The Centers for Medicare and Medicaid (CMS) released its final rule on short-term limited duration insurance (STLDI) plans on Wednesday. The rule increases from three to 12 months the period an individual can be covered by a STLDI plan and allows two 12-month plan renewals—a total of 36 months of continuous coverage.
The final rule establishes federal standards for STLDI with respect only to the maximum length of the initial contract term and policy duration and consumer notice. All other regulatory authority regarding these plans is being deferred to the states. which may shorten the length of plans offered or otherwise regulate how the STLDI plans operate. The rule does not preempt state law regarding the sale of STLDI plans.
The Society had expressed opposition to the proposed rule in April because STLDI plans do not have to adhere to the patient protections of the Affordable Care Act (ACA) and the rule permits individual underwriting for preexisting conditions, coverage limits and termination of coverage.
“The changes proposed by the Department of Health and Human Services (HHS) regarding short-term limited duration insurance plans present two concerns for the Society,” said Society CEO Bud Chumbley, MD, in the Society’s letter. “First, the coverage provided by STLDI plans is neither robust, nor do they maintain the patient protections as codified by the Affordable Care Act. Second, expansion of STLDI plans could undermine and destabilize the ACA marketplace.”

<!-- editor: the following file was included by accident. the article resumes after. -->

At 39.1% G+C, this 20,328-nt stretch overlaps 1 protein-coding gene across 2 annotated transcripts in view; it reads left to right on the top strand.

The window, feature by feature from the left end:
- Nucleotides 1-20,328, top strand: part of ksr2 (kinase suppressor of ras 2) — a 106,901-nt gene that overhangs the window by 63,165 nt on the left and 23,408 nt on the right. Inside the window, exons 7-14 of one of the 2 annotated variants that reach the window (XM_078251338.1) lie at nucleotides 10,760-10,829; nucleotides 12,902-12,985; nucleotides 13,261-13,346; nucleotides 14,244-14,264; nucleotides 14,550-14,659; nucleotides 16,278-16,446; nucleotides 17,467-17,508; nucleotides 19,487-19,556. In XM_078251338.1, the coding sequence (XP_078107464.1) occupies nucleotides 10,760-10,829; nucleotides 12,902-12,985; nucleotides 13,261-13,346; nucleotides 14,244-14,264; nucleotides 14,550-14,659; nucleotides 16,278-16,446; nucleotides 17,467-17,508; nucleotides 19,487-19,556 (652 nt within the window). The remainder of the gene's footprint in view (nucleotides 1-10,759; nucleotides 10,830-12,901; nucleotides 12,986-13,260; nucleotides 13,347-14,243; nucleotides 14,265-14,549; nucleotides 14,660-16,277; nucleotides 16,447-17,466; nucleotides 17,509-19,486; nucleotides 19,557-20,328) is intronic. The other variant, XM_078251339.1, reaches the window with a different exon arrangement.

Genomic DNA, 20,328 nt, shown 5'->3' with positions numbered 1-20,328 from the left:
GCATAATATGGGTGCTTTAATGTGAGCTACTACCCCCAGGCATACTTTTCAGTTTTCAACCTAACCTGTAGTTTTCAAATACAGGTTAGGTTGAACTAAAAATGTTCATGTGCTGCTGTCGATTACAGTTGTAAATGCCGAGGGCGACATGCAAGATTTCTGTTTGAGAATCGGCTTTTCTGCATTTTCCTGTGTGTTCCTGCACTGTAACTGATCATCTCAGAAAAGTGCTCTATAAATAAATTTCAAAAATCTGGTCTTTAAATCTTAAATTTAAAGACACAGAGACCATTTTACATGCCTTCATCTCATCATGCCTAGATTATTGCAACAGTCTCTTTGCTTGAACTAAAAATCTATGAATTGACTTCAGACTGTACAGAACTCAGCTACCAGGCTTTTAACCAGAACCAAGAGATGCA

While CMS acknowledged that it received numerous comments regarding the lack of patient protections, officials stated that “individuals are in the best position to evaluate the tradeoffs between lower premiums and limitations of short-term limited duration insurance.”
CMS estimates that between 100,000 and 200,000 people will enroll in STLDI plans. As a result, premiums for ACA-compliant plans are expected to increase by 5 percent by 2021, while STLDI plan premiums are projected to decrease 49 percent vs. ACA exchange averages during the same period.
If you have questions about the STLDI rule, contact H.J. Waukau.
Back to August 2, 2018 Medigram